Thank you to Tapco Homedry for this guest blog about damp in rental properties, complete with advice about tenants’ and landlords’ responsibilities.

Tenants and landlords are both have their part to play when it comes to issues of damp in rented properties. Without pointing the finger of blame at any party, damp looks horrible, smells horrible and can a pose a threat to the health of tenants after long enough exposure.

Landlords and tenants are both responsible for maintaining a happy home in terms of damp and its related foes. It is the landlord’s responsibility to maintain the exterior of a property, water supply and plumbing, whereas the tenant is accountable for activates in the property which evoke the problem, such as varying temperatures and steam.

Landlord’s Responsibilities

Rising damp is the common term used to describe the movement of water from the ground which rises up walls and other ground-supported structures via capillary action. In basic terms, rising damp occurs when ground water travels upwards through porous building materials such as bricks and mortar. The absorption of water can damage the wall’s plaster, joinery, timber floors and home décor.

Rising damp can be distinguished by a tide line of yellow or brown staining, or blown plaster in the lower areas of wall above the skirting board, which can also be teamed with the delight of rotting skirting boards of flooring. The damp can reach heights of 1.2 metres before gravity counteracts the upwards force of capillary action.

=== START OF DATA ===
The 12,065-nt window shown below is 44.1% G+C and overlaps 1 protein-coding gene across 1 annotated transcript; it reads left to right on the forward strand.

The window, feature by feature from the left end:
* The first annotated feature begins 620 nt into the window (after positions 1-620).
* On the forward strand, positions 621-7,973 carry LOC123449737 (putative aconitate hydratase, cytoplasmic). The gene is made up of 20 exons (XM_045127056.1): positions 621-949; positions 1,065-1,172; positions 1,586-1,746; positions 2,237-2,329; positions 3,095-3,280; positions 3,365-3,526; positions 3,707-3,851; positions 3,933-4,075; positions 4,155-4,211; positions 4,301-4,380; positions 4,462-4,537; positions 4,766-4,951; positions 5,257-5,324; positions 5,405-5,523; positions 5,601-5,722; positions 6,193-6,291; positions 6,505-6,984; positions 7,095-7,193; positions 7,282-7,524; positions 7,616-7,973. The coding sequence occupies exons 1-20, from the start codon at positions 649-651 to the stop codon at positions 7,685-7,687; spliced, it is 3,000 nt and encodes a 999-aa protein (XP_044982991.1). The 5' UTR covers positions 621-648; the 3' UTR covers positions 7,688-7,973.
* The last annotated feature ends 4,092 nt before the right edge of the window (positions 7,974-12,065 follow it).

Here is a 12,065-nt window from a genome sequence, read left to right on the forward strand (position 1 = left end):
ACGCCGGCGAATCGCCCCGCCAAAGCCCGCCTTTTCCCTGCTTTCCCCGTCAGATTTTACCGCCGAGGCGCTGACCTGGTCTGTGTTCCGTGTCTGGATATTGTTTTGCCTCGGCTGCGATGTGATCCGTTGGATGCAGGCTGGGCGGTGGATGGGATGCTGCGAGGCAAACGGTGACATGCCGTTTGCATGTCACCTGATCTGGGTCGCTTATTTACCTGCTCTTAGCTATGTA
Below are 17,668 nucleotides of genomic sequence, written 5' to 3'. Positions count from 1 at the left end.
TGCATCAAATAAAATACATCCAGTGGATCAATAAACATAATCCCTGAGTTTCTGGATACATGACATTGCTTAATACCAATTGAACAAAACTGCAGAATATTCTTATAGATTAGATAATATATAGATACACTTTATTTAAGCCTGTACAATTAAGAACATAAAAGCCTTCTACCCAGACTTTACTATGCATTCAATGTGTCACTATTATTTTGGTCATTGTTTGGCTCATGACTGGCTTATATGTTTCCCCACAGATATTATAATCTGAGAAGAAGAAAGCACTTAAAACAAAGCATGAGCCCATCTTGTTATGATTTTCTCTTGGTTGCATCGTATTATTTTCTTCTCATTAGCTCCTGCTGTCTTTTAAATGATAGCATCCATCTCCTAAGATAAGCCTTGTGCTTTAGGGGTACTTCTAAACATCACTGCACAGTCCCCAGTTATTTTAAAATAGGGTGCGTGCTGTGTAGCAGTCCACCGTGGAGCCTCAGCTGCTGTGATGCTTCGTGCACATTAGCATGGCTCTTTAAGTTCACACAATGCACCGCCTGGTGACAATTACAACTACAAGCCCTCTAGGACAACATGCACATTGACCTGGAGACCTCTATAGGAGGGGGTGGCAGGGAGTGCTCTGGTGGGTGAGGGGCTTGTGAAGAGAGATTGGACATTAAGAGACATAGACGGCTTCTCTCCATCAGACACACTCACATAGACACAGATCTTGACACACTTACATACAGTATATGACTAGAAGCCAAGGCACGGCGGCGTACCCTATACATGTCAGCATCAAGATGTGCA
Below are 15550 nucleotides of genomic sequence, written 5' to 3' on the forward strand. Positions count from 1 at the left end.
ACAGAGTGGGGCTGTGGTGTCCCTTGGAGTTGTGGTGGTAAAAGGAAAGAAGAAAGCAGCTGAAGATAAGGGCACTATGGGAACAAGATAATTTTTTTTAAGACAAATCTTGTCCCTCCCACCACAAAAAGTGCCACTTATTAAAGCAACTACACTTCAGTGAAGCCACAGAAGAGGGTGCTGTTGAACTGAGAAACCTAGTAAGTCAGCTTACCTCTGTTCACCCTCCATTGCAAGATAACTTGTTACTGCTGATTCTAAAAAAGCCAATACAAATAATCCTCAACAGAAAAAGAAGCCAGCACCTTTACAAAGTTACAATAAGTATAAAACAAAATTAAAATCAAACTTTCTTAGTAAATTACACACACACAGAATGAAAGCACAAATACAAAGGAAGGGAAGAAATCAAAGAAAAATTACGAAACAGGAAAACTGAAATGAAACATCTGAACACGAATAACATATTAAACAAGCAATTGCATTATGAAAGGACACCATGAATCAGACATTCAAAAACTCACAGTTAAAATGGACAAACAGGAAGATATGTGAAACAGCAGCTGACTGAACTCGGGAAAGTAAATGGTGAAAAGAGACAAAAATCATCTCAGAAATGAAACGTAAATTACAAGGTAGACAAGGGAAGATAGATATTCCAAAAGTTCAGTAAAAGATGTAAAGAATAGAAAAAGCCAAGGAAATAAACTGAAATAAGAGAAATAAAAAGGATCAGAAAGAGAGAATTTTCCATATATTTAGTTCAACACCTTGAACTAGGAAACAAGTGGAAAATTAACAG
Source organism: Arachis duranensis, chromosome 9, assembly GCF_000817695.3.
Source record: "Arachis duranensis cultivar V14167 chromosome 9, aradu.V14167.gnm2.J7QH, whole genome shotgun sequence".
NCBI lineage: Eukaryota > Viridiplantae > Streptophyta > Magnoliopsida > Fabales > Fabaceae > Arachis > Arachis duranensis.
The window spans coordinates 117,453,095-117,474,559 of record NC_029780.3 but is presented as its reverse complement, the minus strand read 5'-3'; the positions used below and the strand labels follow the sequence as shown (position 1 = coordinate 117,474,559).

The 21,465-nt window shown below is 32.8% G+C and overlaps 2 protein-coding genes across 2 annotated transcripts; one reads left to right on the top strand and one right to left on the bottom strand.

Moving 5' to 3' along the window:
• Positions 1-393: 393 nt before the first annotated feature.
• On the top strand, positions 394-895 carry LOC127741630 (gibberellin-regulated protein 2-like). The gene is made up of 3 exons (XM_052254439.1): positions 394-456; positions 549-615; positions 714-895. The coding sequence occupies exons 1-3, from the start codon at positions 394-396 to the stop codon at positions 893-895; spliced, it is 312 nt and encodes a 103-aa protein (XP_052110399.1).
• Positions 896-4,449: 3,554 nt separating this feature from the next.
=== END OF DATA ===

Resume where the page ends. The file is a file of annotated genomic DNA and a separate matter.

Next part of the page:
Other signs of rising damp can include white, fluffy deposits in your plaster – these are salts which have been washed from your bricks. This may also be accompanied by black spots of mould.

Many people aren’t aware of in the indicators of rising damp and simply repaint over affected sections. This may be a quick visual fix and offer peace of mind for a limited time but all cases of rising damp will need to be treated by a specialist.

Another issue that should be on the minds of all landlords is assuring that the property they are letting is water tight. Water penetrating a property through the exterior will cause the walls to potentially come saturated which can lead so unsightly patches of mould.

Unwanted water can make its way into a property through the following ways and a landlord must take any reports of penetration and damp seriously:

  • Cracked or unsealed window frames
  • Bad external insulation
  • Poor gutter connections
  • Blocked gutters
  • Cracks in the external structure
  • Unsealed holes and cavities in the roof
  • Broken, missing or displaced roof tiles

Keeping areas affected by damp well ventilated, until they can be treated by a specialist, is the best course of action.

It goes without saying, but pipes leaking water into a property is going to cause damp and mould. Fittings can often become loose on plumbing overtime, and rubber seals and gaskets may require replacing. Furthermore, valves may not be closing properly or drains may be leaking water.

Issues with plumbing may require a landlord to take a two-pronged attack; investing in a plumber and a damp proofing specialist if damp and mould have taken hold of the property. After the issues are repaired and the mould successfully eradicated, it should stop any further spread or problems.

Chimneys may be an attractive feature in a property but they can be a nemesis when it comes to damp. Chimney damp is caused by the tars and salts from years of burning coal and wood that leach into the brick flues and chimney breasts – particularly in older homes. The salts are hygroscopic, meaning they absorb moisture from the atmosphere, even in the absence of penetrating rain or condensation. This moisture can then move onto areas around the chimney breast and cause destruction.